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The Tioga is a feeder of the eastern branch, and rises north of the mountains, near the boundary of New York; it is navigable for boats 50 miles. The Alleghany rises west of the mountains in the northern part of Pennsylvania, and flows northerly into New York, where it curves to the southwest, and reënters Pennsylvania ; it then flows south, till, after a course of 400 miles, it joins the Monongahela below Pittsburg. This last river has its source among the Laurel Mountains, in Virginia, and running north, enters Pennsylvania, and joins the Alleghany at Pittsburg; it is 300 miles in length. Both these rivers have a boat navigation for a great part of their course, and their united waters form the great stream of the Ohio, which, after a short course, passes out of this State. The Youghiogeny is a tributary of the Monongahela, and rises cast of the Laurel Mountains, through which it passes, and runs into the Monongalela, 15 miles above Pittsburg. The Ohiopyle Falls are upon this river.
5. Harbors. About 40 miles of the northwestern border of the State lie upon Lake Erie ; this extent of coast contains the harbor of Presqu’ Isle, or Erie, which affords a good haven for small vessels.
6. Climate. Under this head, Pennsylvania may be regarded as comprising three separate divisions, namely, the eastern slope of the mountains, the mountainous region, and the western slope. In the country east of the mountains, the climate does not differ greatly from that part of New Jersey in the same parallel. Its greater distance from the sea, and somewhat higher level, render the cold of winter in a slight degree more sensible, but the climate may be characterized in general terms as mild and temperate. The mountainous country lies exposed to the chilling northwest winds, and the winter in this part is severe, with deep snows. West of the mountains, the climate becomes milder ; here the easterly winds of the Atlantic coast are unknown, and the country is not exposed to the sudden changes which they occasion. The heat of summer is not so great as upon the coast, and the autumn is long, serene, and temperate.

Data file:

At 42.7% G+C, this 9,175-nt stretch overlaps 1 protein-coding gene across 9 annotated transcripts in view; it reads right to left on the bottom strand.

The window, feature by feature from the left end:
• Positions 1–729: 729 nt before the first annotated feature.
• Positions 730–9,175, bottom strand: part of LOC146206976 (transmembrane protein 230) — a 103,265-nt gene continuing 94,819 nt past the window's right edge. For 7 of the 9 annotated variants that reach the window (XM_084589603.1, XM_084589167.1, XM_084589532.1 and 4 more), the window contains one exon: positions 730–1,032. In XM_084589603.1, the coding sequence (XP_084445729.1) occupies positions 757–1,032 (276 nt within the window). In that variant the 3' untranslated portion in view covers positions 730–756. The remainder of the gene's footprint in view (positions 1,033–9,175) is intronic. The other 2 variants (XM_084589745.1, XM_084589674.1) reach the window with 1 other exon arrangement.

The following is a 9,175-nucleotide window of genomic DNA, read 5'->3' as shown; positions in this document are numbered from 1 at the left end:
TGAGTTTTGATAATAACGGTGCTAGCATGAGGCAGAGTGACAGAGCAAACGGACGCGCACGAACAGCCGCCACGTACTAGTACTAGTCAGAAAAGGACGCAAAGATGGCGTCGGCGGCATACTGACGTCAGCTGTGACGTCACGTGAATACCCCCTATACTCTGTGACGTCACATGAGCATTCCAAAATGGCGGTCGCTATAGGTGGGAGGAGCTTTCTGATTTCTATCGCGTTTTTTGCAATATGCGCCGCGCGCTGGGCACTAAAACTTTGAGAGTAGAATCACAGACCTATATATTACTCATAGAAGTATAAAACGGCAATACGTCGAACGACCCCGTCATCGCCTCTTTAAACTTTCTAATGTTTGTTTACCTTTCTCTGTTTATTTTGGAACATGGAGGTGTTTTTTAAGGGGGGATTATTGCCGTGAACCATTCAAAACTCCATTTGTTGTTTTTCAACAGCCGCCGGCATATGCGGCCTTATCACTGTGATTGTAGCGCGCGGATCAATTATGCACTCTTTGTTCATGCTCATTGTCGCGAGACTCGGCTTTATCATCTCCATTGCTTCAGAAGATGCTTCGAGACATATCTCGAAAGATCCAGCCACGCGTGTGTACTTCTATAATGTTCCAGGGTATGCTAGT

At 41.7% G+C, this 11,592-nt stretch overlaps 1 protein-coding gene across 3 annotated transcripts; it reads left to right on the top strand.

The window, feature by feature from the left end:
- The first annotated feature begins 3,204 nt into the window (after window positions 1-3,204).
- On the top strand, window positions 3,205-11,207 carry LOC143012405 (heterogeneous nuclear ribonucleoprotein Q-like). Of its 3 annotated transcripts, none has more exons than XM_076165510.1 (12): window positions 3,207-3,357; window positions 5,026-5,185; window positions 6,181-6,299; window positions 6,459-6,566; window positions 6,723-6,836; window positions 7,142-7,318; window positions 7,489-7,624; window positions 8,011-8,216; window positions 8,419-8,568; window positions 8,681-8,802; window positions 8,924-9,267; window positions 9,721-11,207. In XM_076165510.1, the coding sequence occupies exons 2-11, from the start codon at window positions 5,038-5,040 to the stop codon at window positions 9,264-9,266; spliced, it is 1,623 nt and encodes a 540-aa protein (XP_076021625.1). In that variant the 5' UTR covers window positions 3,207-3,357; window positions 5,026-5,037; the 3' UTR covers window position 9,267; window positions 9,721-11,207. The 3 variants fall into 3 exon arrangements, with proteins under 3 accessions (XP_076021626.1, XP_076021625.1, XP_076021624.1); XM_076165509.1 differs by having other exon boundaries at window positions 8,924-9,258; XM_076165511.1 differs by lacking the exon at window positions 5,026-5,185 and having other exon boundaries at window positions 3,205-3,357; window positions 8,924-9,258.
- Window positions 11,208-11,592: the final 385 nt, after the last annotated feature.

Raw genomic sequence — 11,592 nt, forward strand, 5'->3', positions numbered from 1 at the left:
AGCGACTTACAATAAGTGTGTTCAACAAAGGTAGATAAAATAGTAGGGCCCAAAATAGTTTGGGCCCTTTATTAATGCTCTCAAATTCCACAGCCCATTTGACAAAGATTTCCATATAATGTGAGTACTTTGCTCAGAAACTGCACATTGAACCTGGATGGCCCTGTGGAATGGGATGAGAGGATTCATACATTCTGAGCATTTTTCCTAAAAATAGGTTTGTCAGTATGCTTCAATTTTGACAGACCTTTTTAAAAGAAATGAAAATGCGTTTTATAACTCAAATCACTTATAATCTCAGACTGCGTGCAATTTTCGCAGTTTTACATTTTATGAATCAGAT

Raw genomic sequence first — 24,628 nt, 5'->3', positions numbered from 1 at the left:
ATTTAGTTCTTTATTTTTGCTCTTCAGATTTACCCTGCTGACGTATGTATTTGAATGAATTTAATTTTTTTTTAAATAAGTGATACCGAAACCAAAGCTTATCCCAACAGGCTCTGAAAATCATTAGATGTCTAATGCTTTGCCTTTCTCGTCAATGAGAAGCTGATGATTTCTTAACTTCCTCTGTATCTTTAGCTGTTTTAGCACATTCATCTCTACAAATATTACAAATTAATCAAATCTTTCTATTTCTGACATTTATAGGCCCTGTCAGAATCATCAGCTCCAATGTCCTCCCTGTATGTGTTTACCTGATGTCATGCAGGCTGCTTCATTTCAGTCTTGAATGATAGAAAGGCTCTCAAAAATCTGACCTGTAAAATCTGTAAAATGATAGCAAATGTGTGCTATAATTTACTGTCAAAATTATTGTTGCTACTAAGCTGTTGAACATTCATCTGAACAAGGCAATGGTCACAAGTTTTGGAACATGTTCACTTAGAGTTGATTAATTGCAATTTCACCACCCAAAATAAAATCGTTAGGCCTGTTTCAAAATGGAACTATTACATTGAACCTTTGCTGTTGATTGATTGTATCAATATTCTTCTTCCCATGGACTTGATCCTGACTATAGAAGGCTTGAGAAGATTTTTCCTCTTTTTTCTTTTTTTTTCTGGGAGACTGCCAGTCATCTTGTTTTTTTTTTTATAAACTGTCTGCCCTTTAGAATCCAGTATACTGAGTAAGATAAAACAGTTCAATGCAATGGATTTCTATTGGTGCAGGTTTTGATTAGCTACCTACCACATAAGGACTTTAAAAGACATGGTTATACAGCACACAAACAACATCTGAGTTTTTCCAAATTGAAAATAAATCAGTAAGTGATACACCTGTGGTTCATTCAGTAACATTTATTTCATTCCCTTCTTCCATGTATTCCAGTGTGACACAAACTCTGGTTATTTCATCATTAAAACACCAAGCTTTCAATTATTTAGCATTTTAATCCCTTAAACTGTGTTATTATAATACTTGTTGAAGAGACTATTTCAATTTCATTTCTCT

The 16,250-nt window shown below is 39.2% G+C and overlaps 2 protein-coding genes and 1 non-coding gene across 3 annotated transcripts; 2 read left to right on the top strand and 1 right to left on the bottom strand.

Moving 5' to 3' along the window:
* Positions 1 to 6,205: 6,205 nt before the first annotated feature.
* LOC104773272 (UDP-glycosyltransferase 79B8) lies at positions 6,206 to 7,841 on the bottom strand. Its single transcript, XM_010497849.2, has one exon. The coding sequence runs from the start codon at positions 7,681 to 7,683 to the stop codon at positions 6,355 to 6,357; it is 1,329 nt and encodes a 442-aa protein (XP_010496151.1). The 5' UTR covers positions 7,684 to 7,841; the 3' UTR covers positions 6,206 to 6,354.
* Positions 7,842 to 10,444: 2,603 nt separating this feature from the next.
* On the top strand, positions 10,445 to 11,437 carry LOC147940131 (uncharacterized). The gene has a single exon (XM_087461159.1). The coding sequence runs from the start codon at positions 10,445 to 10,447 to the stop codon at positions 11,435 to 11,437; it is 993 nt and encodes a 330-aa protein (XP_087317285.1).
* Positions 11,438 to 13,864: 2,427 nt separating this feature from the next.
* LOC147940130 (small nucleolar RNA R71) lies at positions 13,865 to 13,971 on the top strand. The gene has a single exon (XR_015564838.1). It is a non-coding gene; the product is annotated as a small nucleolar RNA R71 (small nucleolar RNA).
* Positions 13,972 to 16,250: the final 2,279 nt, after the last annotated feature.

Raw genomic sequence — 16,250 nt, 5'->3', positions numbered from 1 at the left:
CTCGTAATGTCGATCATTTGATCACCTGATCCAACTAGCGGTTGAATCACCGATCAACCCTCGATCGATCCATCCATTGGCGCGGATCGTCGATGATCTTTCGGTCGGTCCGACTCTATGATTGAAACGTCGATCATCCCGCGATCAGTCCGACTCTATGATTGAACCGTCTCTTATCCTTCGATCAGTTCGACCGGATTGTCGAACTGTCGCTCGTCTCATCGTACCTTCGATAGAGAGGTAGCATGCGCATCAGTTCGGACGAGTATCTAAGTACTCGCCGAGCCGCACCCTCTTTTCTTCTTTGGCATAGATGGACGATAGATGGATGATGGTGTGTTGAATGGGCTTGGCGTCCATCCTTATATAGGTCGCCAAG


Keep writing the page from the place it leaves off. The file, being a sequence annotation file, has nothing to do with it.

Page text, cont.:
7. Soil. To the east of the mountains, the soil is excellent ; in this part, the land is level, and enriched from the washing of the hills and uplands. In the interior, the soil is rocky and barren, with fertile spots in the valleys, and along the borders of the streams. Some of these valleys contain land as rich as any in the State, the soil being generally a black mould two or three feet deep; but among the mountains, it is not well adapted to cultivation. West of the mountains, the country improves, and around the head streams of the Ohio, is generally fertile.
8. Geology and Minerals. Pennsylvania is characterized by the inexhaustible abundance, rather than by the variety, of its useful minerals ; iron-ore of several species, lime, marl, sandstone, clays, and slates, serviceable for agriculture, architecture, and other economical purposes, salt, and coal, occur in profusion ; but the pretended deposits of silver and tin, lead, zinc, and copper, assigned to various localities, have no existence. By far the greater portion of the rocks belong to the secondary formations of the lower series, only the southeastern section furnishing some members of the transition and primary groups. The rocks of the Blue Ridge, comprising various slates, sandstones, and conglomerates, are referred to the former ; east of this extends a newer group of red shales and sandstones, and variegated conglomerates, the prolongation of the belt ranging across New Jersey. Still another portion of this region is occu